James G. Sweeney - Democrat - Silver Party, Elected

13th Nevada Attorney General

Term:  January 5, 1903 - January 7, 1907


James G. Sweeney, born in Carson City, Nevada, on January 24, 1877, and educated in the public schools of Carson City, graduated from St. Mary's College, Oakland, California, with a Bachelor of Arts degree.  He returned to Carson City; studied law; and at the age of 21, gained admittance to the Nevada State Bar on July 30, 1898.  He entered Columbia Law University at Washington, D. C., and graduated with high honors.

In 1900, at the age of 24, voters elected Sweeney as a member of the Nevada State Assembly to represent Ormsby County in the 20th Nevada State Legislative Session, 1901.

On December 14, 1902, Sweeney married Miss Mable Trembath, the accomplished daughter of Hugh Trembath, of Virginia City, Nevada.[1]

After his service as Nevada Attorney General, voters elected Sweeney as a Nevada Supreme Court Associate Justice on November 6, 1906.  Sweeney later served as Chief Justice of the Nevada Supreme Court until illness forced him to retire in 1913.

Election of 1902

Elected as Nevada’s thirteenth Attorney General on November 4, 1902, Sweeney (Silver-Democrat[2]) received 6,268 (56.6%) votes of the 12,338 votes cast, and Samuel Platt (Republican) received 4,797 (43.4%) votes.

Office Administration and Duties

During Sweeney’s term, the 1905 Nevada State Legislature authorized the Nevada Attorney General’s Office to hire its first full-time staff employee at the annual salary of $1,800 per year. [3]   Margaret Sweeney, who happened to be Mr. Sweeney’s younger sister by three years, served as his stenographer.

The Attorney General of Nevada is hereby authorized to employ a stenographic clerk, whose compensation shall be seventy-five dollars per month . . . this act shall take effect immediately [approved February 9, 1905]

(1905 Statutes of Nevada, Chapter V, Section 1, Page 19).

Except for the stenographer’s salary, Sweeney had no deputies according to the Attorney General’s budgets for the 1903–1905 and 1905–1907 state fiscal biennial periods:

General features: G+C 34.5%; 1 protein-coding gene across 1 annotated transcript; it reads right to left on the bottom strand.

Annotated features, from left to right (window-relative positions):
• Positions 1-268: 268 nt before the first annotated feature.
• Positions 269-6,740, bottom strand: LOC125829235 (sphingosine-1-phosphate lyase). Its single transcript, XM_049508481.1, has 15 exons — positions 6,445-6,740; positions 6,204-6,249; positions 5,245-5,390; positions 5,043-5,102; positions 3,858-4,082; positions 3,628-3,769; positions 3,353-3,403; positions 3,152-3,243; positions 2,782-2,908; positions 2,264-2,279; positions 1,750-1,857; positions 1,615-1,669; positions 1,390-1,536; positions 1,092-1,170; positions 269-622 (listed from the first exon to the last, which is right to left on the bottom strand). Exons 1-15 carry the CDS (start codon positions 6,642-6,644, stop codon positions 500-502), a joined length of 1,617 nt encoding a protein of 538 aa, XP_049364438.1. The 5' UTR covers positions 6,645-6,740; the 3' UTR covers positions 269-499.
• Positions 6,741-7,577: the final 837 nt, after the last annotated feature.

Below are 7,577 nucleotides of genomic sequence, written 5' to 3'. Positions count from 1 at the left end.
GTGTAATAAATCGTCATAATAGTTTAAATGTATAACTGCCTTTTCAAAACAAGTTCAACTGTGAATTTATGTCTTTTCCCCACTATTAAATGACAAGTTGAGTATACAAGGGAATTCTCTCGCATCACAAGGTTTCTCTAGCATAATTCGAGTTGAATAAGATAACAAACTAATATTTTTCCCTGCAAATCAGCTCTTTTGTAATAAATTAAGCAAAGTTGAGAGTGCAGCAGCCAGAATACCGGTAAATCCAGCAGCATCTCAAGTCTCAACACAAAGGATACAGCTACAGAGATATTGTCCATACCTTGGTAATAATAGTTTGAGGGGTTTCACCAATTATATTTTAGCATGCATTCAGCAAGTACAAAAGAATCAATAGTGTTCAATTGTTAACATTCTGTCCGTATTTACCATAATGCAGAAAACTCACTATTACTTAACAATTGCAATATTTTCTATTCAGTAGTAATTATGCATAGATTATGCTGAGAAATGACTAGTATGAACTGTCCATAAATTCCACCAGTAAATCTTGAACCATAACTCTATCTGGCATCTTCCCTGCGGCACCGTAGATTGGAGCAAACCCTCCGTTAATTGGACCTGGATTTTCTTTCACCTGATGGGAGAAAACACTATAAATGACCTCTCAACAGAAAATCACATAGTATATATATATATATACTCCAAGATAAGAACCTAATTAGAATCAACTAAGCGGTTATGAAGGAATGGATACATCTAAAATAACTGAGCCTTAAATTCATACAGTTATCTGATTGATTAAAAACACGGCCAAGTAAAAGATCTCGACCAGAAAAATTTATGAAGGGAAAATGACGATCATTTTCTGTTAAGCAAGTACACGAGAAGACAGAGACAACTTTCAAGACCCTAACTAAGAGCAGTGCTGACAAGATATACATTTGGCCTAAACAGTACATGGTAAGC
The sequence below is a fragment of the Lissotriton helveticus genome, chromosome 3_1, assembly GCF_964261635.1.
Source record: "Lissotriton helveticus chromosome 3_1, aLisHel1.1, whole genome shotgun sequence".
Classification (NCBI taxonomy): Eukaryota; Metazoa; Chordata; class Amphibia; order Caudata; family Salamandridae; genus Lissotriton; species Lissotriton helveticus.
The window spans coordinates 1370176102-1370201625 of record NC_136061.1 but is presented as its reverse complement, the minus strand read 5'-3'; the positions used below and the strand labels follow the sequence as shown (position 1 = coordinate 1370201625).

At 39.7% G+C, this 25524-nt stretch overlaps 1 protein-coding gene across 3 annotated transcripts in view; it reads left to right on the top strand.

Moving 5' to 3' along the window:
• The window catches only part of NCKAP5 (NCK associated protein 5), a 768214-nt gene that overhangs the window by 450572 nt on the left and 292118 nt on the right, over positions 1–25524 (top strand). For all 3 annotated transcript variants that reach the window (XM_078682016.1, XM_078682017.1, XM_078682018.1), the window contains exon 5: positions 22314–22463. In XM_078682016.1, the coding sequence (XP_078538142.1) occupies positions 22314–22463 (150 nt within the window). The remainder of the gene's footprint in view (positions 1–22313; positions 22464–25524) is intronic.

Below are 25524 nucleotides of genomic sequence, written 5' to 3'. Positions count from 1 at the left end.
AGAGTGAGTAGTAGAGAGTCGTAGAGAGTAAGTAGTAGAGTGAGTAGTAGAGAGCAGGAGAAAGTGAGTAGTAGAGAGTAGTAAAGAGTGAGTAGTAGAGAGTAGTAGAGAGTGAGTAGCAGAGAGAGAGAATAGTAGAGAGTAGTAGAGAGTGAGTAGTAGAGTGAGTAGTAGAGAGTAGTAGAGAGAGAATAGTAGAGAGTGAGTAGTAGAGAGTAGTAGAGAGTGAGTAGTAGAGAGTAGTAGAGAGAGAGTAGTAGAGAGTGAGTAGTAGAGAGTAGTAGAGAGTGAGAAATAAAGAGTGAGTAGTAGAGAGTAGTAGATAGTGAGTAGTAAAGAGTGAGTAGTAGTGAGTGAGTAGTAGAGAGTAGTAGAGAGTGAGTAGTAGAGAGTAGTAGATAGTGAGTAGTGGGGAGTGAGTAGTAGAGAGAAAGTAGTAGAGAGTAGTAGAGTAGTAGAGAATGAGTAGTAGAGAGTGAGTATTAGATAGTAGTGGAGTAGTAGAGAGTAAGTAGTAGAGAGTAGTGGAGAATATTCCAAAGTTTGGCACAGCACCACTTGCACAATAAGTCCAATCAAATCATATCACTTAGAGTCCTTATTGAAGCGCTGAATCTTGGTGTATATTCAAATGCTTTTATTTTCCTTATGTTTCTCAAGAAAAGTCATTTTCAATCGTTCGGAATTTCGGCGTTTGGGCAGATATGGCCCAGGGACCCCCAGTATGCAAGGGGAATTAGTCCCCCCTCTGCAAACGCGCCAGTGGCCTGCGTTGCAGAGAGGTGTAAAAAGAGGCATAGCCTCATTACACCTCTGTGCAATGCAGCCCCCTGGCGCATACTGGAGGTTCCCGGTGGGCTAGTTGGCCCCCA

1903–1905 Budget




Attorney General’s Salary



For current expenses for telegraph, postal, and contingent expenses for the State officers, Supreme Court, and State Library, and for transportation of State property, $3,600

1905–1907 Budget




Attorney General’s Salary



Stenographer Salary



For current expenses for telegraph, postal, and contingent expenses for the State officers, Supreme Court, and State Library, and for transportation of State property, $4,000

Although the Attorney General was not given an additional duties by the 1903 Nevada State Legislature, the 1905 Legislature did add one additional duty:

  • The Attorney general is to approve the title of the land purchased by the state for an, “. . . Agricultural Experimental Farm in the Southeastern part of this State . . .”

(Statutes of Nevada 1905, Chapter XXXIX, Page 59).

[1] A History of the State of Nevada, Lewis Publishing, 1904, pp. 380–384.
[2] Democrat–Silver or Silver–Democrats, terms used at various times after 1878, referred to those members of the Democratic Party who advocated replacing the gold standard with a policy of bimetallism.  The Silver Democrats believed that the free coinage of silver at a ratio of sixteen to one would inflate prices and thus relieve the burden on the nation's depressed farmers.  More general use of the term "Silver Democrats" followed the 1893 inauguration of President Grover Cleveland, a Gold Democrat, and his support for repeal of the Sherman Silver Purchase Act of 1890.
[3] Mrs. Sweeney’s salary remained at $75 per month, from the time of the enactment of this legislation, February 9, 1905, until the general appropriations’ bill, on July 1, 1905, increased her stenographer’s salary to $1,800 per year.

    • James G. Sweeney - Nevada Historical Society